More "clever" Russian aggression in Ukraine, possibly Baltics in 2019 – expert forecast
From tensions with Russia to what the darkening budget outlook means for weapons spending, defense experts listed the issues that are expected to shape the defense sector in 2019.
The corresponding list was published by Forbes.
David Deptula, retired USAF lieutenant general and dean of the Mitchell Institute for Aerospace Studies, believes that the dichotomy between the U.S. defense strategy and what is necessary to fund it will continue to grow, driven by public focus on the economy, the growing deficit and Washington political intrigue, and a decreasing awareness of the growing complexity and capabilities of threats posed by China and Russia.
According to the expert, more "clever Russian aggression in Ukraine and potentially the Baltics in light of the current feckless leadership of the western European nations" should be expected.
A misplaced assumption for the next year, he suggests, is that Turkey will continue to shift toward Russian influence.
His bold prediction is that the Japanese Air Self Defense Force will commit to buying a new jet fighter that is a hybrid of the F-22 and F-35.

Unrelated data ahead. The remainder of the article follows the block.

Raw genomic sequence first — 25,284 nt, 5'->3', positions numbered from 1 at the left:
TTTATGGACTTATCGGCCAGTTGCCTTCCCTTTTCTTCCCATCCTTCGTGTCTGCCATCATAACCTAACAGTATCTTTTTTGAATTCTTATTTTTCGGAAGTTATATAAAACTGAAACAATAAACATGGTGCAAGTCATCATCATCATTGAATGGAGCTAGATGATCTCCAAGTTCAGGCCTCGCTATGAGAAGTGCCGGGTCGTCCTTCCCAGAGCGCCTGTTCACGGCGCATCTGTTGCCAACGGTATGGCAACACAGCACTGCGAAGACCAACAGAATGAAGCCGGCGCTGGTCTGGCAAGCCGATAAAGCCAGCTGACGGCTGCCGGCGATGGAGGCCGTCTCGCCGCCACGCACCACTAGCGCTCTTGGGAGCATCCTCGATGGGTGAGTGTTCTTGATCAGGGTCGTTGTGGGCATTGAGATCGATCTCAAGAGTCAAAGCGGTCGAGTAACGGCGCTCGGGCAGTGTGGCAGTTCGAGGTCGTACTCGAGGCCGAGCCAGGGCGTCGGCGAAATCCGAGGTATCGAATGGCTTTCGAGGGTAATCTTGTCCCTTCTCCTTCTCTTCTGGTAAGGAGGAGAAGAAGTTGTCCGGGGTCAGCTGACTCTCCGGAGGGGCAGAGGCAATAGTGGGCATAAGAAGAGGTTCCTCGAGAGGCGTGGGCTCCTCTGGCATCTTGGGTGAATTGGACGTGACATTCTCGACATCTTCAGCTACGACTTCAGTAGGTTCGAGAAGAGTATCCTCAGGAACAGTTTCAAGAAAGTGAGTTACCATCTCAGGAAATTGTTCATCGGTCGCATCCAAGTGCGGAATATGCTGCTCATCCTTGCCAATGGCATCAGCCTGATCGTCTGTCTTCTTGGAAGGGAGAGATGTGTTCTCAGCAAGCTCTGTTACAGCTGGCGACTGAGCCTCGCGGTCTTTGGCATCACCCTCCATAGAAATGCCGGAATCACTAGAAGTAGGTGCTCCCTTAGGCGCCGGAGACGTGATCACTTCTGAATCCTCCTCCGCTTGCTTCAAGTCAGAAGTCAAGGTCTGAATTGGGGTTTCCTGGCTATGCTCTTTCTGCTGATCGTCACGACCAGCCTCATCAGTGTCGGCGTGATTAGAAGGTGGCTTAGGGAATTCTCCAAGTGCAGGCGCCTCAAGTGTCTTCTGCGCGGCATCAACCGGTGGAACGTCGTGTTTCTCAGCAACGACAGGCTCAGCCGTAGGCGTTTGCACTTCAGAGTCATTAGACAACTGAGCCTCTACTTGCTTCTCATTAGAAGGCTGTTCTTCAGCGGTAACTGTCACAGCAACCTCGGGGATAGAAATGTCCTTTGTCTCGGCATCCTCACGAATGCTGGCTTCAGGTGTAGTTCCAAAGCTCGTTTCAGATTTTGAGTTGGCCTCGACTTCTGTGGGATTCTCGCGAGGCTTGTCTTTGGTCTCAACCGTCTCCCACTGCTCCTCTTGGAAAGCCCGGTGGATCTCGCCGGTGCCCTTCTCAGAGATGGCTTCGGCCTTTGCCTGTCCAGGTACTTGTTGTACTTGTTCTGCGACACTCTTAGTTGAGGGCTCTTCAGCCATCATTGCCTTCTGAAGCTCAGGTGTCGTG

Frank Kendall, undersecretary of defense for acquisitions from 2012-17, says that the future of warfare is not about networking everything to the cloud — it is about decentralized small groups of autonomous unmanned systems fielded in large quantities.
Mark Cancian, senior adviser at the Center for Strategic and International Studies, notes that the U.S. defense buildup has likely peaked as budget hawks increasingly worry about the size of the deficit, which reaches $1 trillion in fiscal 2019, and Democrats want to shift focus to domestic programs.
The House of Representatives will aggressively investigate some aspect of the Trump administration. For defense, this means tough questions on issues such as arms sales, support to Saudi Arabia and the need for nuclear modernization, and much less sympathy for budget shortfalls. Although, he believes few actions will actually get implemented because the Republicans still control the Senate and the White House.
The expert predicts that there will be another war scare for the U.S., either with Iran, as it fights back against sanctions, or with North Korea, as the nuclear negotiations, already failing, collapse. There will not be actual conflict but a series of incendiary tweets from the U.S. president that escalate tensions.